The name ‘Perak’, which means silver, was gleaned from the glittering tin ore found in abundance.
This rugged swath of Peninsular Malaysia is as rewarding for trekkers as for gastronomes. Perak (literally ‘silver’, a nod to its tin-mining boom times) receives only a modest stream of international travellers, but to Malaysians, its attractions are totemic: white coffee, colonial-era relics, limestone bluffs. Nostalgia is rife in Ipoh and Taiping, Perak’s largest and most appealing towns. But Perak is most interesting beyond its population centres: surrounding Ipoh are temples posing dramatically on cliffs; west of Taiping is a mangrove reserve. Things get wetter and wilder at river-rafting centre Gopeng, and north in Royal Belum State Park, where pristine rainforest is interspersed with lagoons. Perak is also a good starting point to explore the Cameron Highlands (technically in Pahang) and its breezy hill stations, where days are spent hiking and slathering cream onto scones.
Perak is situated along the west coast of Peninsular Malaysia and covers an area of 21,000 sq km. Meaning silver in Malay, it was so named as the state is home to the Kinta Valley, which once contained the world’s richest tin deposits, drawing visitors from around the globe. Today, it captivates hearts with its intriguing cave temples, thriving virgin rainforests, delicious varieties of cuisine and of course, the renowned Pangkor Laut Resort. Its capital city is Ipoh, the City of Bougainvillaea.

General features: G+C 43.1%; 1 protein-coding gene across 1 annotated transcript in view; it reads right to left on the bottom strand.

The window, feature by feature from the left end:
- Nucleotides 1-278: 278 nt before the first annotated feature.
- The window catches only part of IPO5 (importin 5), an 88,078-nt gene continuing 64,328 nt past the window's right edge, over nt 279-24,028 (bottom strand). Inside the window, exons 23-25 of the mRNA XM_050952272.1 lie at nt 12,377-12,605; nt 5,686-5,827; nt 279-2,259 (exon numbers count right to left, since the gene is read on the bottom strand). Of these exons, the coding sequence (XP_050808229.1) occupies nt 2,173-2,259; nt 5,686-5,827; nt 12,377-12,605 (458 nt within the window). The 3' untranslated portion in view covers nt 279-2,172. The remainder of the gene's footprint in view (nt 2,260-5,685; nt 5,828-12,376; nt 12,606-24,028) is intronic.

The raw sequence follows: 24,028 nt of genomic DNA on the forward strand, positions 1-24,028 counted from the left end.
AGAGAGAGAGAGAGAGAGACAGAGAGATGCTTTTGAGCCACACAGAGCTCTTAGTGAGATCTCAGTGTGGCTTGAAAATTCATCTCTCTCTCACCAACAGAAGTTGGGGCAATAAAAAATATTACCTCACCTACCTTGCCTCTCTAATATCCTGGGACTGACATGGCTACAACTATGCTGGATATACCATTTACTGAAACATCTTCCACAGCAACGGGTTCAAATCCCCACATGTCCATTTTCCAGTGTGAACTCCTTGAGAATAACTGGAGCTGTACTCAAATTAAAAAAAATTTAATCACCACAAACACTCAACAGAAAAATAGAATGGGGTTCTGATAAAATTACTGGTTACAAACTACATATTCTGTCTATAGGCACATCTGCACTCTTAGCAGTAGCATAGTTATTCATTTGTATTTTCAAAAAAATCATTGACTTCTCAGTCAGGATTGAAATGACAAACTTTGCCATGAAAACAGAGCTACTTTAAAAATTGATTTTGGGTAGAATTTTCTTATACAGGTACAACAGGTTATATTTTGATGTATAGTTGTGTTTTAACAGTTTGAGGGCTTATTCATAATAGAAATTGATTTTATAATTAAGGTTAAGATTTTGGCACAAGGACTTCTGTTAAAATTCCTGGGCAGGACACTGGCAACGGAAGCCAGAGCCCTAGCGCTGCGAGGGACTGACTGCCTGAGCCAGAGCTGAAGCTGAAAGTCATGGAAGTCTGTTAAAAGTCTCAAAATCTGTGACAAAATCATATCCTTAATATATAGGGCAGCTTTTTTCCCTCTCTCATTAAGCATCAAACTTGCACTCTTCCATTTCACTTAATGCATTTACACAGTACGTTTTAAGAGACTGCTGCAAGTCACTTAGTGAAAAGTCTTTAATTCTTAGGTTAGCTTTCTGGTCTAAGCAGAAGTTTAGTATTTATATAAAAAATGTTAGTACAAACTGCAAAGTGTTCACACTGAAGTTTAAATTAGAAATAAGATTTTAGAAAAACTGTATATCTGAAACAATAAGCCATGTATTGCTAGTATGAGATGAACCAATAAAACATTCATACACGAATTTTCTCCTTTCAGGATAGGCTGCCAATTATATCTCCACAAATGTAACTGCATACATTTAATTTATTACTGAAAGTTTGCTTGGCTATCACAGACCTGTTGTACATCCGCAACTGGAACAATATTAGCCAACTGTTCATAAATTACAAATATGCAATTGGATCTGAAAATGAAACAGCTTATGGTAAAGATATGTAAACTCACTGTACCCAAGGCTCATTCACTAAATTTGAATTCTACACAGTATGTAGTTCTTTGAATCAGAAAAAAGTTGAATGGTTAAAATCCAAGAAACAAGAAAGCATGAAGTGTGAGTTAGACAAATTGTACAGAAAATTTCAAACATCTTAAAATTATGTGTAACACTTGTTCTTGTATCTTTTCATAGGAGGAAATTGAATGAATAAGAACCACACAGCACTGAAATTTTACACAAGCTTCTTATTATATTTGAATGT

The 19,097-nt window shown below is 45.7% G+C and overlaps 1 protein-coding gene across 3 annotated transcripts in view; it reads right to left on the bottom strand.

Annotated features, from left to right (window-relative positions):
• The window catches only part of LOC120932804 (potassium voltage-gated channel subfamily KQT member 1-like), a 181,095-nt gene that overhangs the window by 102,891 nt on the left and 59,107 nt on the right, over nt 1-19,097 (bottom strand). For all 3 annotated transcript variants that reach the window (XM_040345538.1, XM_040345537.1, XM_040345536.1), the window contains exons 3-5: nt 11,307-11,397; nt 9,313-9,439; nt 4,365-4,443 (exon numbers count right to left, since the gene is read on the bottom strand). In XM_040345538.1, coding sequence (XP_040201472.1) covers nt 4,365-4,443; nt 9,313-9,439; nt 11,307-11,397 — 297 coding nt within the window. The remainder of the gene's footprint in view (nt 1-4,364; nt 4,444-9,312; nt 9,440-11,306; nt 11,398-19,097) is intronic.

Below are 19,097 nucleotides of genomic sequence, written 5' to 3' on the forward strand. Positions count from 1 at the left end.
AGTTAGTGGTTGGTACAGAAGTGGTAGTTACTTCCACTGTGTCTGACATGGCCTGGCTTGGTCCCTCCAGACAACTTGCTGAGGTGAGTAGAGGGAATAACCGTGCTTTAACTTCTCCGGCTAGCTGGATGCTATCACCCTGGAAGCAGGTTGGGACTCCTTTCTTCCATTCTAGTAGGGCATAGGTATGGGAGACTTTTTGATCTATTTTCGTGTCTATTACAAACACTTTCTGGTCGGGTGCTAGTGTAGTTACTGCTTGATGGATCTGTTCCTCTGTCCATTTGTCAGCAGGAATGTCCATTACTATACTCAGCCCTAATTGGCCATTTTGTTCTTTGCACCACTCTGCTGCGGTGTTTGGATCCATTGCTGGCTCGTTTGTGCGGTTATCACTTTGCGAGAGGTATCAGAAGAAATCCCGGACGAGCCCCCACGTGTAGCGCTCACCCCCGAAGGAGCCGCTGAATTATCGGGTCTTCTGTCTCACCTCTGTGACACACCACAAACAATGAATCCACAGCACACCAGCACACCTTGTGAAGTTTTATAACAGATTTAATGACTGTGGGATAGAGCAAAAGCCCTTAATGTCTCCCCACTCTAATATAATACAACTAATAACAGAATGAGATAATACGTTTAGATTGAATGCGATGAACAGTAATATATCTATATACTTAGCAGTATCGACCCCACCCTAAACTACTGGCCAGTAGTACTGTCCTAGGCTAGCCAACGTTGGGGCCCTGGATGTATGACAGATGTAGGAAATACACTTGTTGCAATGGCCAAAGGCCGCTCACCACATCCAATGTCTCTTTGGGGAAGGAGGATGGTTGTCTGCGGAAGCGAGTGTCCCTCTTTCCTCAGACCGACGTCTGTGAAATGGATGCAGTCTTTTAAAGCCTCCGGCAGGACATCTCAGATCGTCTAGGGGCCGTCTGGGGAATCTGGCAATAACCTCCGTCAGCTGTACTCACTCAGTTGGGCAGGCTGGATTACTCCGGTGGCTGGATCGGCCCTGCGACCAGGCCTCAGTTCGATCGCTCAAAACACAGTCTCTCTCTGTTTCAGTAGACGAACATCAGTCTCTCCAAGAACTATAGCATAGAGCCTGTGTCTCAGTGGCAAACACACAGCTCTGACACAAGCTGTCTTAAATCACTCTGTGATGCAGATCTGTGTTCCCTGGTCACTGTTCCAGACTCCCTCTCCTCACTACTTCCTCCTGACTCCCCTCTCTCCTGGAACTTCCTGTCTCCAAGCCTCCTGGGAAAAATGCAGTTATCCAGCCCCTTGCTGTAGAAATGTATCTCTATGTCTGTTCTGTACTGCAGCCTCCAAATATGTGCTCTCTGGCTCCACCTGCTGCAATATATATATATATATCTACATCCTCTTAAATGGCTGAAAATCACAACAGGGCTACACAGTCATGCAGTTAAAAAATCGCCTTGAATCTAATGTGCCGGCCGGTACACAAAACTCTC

A journey to Perak takes travellers into what was once the key region for Malaysia’s economic prosperity. Tin, the basis for the state’s wealth, was taken from diggings that claimed to be the largest such mines in the world. The wealth from the mines paid for many of the historical structures evident throughout the state. Perak, which means silver in Malay, is Peninsular Malaysia’s second-largest state, reaching from Tanjung Malim in the south to the Thai border, covering some 21,000 sq km (8,108 sq miles). Its sultan’s family is also the last to be able to trace its ancestry to the 16th century sultans of Melaka. The journey north from KL either by train or car takes you through a captivating landscape of forests and plantations, reaching back from the coastal plains to climb the blue hills of the Titiwangsa Range.